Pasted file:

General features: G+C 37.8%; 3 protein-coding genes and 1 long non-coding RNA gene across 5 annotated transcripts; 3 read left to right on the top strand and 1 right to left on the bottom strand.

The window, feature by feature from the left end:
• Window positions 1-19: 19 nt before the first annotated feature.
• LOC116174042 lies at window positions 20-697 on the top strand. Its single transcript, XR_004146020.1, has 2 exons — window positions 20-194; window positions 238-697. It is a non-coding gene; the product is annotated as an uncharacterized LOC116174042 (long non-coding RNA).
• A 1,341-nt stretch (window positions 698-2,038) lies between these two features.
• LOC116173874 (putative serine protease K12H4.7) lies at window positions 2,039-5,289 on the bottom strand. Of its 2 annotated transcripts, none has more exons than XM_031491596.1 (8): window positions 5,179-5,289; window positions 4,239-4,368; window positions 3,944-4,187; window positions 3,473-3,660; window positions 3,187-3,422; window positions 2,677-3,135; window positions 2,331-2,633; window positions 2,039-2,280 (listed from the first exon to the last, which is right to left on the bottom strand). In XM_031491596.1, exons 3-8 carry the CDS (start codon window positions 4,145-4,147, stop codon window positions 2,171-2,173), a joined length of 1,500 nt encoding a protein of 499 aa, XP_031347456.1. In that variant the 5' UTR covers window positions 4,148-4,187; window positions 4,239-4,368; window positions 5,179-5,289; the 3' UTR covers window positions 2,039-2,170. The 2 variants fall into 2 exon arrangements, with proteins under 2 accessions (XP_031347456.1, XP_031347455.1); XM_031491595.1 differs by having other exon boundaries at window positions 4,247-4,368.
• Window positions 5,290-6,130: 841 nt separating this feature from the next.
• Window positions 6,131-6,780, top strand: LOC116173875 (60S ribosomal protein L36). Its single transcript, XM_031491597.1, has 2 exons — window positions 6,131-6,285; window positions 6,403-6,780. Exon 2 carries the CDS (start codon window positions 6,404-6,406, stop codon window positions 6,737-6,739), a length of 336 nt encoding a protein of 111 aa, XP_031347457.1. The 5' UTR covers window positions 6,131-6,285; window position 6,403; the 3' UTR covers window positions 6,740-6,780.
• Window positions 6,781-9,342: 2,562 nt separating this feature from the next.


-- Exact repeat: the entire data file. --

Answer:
General features: G+C 37.8%; 3 protein-coding genes and 1 long non-coding RNA gene across 5 annotated transcripts; 3 read left to right on the top strand and 1 right to left on the bottom strand.

The window, feature by feature from the left end:
• Window positions 1-19: 19 nt before the first annotated feature.
• LOC116174042 lies at window positions 20-697 on the top strand. Its single transcript, XR_004146020.1, has 2 exons — window positions 20-194; window positions 238-697. It is a non-coding gene; the product is annotated as an uncharacterized LOC116174042 (long non-coding RNA).
• A 1,341-nt stretch (window positions 698-2,038) lies between these two features.
• LOC116173874 (putative serine protease K12H4.7) lies at window positions 2,039-5,289 on the bottom strand. Of its 2 annotated transcripts, none has more exons than XM_031491596.1 (8): window positions 5,179-5,289; window positions 4,239-4,368; window positions 3,944-4,187; window positions 3,473-3,660; window positions 3,187-3,422; window positions 2,677-3,135; window positions 2,331-2,633; window positions 2,039-2,280 (listed from the first exon to the last, which is right to left on the bottom strand). In XM_031491596.1, exons 3-8 carry the CDS (start codon window positions 4,145-4,147, stop codon window positions 2,171-2,173), a joined length of 1,500 nt encoding a protein of 499 aa, XP_031347456.1. In that variant the 5' UTR covers window positions 4,148-4,187; window positions 4,239-4,368; window positions 5,179-5,289; the 3' UTR covers window positions 2,039-2,170. The 2 variants fall into 2 exon arrangements, with proteins under 2 accessions (XP_031347456.1, XP_031347455.1); XM_031491595.1 differs by having other exon boundaries at window positions 4,247-4,368.
• Window positions 5,290-6,130: 841 nt separating this feature from the next.
• Window positions 6,131-6,780, top strand: LOC116173875 (60S ribosomal protein L36). Its single transcript, XM_031491597.1, has 2 exons — window positions 6,131-6,285; window positions 6,403-6,780. Exon 2 carries the CDS (start codon window positions 6,404-6,406, stop codon window positions 6,737-6,739), a length of 336 nt encoding a protein of 111 aa, XP_031347457.1. The 5' UTR covers window positions 6,131-6,285; window position 6,403; the 3' UTR covers window positions 6,740-6,780.
• Window positions 6,781-9,342: 2,562 nt separating this feature from the next.